For all the lovers of good music and concerts of classical music, the Ravello Festival is a must. Famous for its tranquil atmosphere, Ravello is positioned on the Amalfi Coast on a 350 meters high hill, offering various architecturally refined buildings. In 1880, admiring this marvelous scenery, Wagner drew inspiration for his Parsifal. Today, in his memory, in the garden of a villa, concerts of the Ravello festival are held. The Festival spans between diverging cultural areas, ranging from symphony, to chamber music, dance, visual art, cinema, literature, science, design and, for the first time, also theater. This Festival is traditionally staged at Villa Rufolo and Villa Cimbrone.
Lemon Festival Massa Lubrense is a gastronomical festival dedicated to the lemon. Every year in July, in Piazza Vescovado, Massa Lubrense, a festival dedicated to the aromatic citrus of Sorrento is staged: the lemon. The festival aims to celebrate the smell, taste and the manner in which the lemon is cultivated and consumed according to the secrets passed down for centuries, from generation to generation. The products, typically based on the lemon, are numerous: citrus honey, lemon cream gelato, lemon crushed ice, delizie (lemon delicious), mousse, baba` al limone (traditional cake soaked in a lemon liqueur) and Limoncello.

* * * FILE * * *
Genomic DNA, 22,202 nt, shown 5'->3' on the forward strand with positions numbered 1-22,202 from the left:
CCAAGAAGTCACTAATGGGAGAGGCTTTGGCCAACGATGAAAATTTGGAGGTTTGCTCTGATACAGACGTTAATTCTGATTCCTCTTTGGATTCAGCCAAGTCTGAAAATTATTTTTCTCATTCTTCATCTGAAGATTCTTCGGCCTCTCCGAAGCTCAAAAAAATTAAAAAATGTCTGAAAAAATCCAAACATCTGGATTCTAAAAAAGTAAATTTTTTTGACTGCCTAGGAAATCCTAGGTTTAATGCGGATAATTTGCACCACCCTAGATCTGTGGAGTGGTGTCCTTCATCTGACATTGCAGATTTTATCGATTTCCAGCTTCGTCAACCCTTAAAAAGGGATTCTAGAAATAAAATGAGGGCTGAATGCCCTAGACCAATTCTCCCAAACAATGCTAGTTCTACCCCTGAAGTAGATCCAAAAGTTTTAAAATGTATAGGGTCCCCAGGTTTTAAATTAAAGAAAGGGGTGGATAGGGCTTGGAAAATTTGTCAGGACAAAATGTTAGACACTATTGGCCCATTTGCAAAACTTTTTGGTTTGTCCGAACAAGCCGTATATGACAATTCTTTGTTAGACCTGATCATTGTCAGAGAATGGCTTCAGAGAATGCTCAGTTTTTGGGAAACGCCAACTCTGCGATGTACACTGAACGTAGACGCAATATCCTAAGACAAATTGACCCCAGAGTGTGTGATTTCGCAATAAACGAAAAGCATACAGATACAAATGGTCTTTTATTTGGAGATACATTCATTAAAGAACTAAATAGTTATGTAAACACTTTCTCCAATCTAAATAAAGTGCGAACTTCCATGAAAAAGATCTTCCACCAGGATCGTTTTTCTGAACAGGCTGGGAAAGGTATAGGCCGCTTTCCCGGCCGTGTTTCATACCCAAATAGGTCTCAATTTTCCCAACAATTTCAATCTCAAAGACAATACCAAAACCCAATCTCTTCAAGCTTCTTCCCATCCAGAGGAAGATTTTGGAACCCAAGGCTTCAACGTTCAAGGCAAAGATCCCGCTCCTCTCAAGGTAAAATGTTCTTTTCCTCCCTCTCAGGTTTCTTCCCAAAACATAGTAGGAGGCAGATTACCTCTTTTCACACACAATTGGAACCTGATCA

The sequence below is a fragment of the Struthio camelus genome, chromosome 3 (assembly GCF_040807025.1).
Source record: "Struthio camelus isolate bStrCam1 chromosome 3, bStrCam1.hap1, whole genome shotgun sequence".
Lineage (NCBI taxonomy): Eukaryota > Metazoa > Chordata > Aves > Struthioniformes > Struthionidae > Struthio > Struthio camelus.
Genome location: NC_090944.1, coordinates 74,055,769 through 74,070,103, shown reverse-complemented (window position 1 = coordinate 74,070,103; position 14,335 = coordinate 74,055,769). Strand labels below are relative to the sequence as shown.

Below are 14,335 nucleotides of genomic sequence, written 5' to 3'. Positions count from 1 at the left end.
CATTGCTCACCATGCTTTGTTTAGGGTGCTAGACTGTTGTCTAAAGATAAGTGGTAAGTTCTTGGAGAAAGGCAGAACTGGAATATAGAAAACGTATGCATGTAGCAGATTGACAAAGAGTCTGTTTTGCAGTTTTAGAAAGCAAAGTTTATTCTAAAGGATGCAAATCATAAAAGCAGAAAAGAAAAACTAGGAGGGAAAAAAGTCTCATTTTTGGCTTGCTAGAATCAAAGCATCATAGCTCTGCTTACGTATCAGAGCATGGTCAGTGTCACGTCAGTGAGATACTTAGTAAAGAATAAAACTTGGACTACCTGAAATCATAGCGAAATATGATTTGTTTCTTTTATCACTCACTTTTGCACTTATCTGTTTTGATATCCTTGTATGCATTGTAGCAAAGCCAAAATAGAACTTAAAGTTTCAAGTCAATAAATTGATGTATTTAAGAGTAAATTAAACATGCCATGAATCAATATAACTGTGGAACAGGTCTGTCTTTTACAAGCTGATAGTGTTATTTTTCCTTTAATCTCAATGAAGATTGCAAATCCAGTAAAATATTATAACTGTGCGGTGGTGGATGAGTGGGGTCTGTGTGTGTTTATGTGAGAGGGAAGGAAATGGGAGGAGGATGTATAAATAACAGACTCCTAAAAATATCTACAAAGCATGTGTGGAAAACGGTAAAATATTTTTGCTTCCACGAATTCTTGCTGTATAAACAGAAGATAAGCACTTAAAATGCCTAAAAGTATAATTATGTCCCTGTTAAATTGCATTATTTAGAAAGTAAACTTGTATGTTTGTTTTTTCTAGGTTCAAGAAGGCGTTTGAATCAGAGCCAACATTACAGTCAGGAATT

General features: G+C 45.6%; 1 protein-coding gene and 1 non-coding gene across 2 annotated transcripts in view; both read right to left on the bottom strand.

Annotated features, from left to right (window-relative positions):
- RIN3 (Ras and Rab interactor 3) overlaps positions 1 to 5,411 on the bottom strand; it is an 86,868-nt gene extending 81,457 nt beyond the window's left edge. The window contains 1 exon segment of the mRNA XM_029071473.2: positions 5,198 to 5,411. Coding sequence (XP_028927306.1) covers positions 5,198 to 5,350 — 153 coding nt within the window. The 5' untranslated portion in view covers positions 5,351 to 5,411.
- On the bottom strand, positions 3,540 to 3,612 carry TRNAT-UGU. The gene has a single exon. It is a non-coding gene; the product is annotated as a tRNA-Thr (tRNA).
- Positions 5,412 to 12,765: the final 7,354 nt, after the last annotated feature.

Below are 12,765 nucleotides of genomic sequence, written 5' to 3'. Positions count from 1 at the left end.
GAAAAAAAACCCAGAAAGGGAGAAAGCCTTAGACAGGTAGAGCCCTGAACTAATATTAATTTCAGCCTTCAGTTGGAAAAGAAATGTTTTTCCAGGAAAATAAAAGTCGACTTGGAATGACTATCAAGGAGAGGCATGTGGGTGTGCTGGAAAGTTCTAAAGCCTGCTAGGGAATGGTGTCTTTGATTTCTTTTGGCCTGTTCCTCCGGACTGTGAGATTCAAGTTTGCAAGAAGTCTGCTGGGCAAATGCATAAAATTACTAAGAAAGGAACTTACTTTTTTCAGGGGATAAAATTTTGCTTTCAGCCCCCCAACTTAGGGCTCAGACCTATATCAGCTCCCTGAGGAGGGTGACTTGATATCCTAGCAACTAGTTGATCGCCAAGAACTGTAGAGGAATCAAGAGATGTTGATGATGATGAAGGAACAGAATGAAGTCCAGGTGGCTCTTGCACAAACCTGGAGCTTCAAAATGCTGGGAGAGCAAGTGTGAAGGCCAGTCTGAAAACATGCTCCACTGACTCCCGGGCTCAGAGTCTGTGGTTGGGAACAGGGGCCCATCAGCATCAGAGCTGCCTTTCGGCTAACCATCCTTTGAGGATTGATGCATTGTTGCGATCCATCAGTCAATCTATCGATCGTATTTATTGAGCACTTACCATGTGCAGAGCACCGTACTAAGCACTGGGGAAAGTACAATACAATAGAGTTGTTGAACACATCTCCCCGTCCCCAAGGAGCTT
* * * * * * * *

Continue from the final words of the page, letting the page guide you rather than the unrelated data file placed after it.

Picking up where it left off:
The Grape Festival in Sorrento, in October, the biggest protagonist of this annual event is grapes and their diverse uses. The festival provides a rich program of activities that is not limited only to aspects of the exhibition and its stands, but also includes music, shows and cabaret.
The “Pesce Azzurro” is a traditional Sorrentine event in October not to miss; whoever may feel like tasting these genuine specialties, immerging in the aromas of fresh catch and salty shores, the ‘’Pesce Azzurro’’ Festival in Marina Grande is where to be!
Sorrento Jazz, one of the many events in Sorrento dedicated to music, is the Sorrento Jazz Festival, that includes an abundant musical program dedicated to all the lovers of jazz music. The Festival is held in differing locations, like the Saint Francis Cloister (Chiostro di San Francesco), churches or historical villas. Sorrento Jazz lasts approximately one week and occurs between the months of August and September.
Whatever you choose to do, a holiday to Amalfi Coast offers families the chance to explore the timeless beauty of Italy between the wonder of its top attractions (Positano, Capri, Villa Rufolo, Furore, Valle delle Ferriere) and the freshness of its local specialties. Offer your loved ones spectacular views and unforgettable experiences, while you rejuvenate your mind and soul for a long time. Because a journey here turns into a legendary one. Amalfi Coast is a dream that keeps returning for the rest of your life! Don’t waste your time and book your next Summer holiday here. It’s gonna be awesome!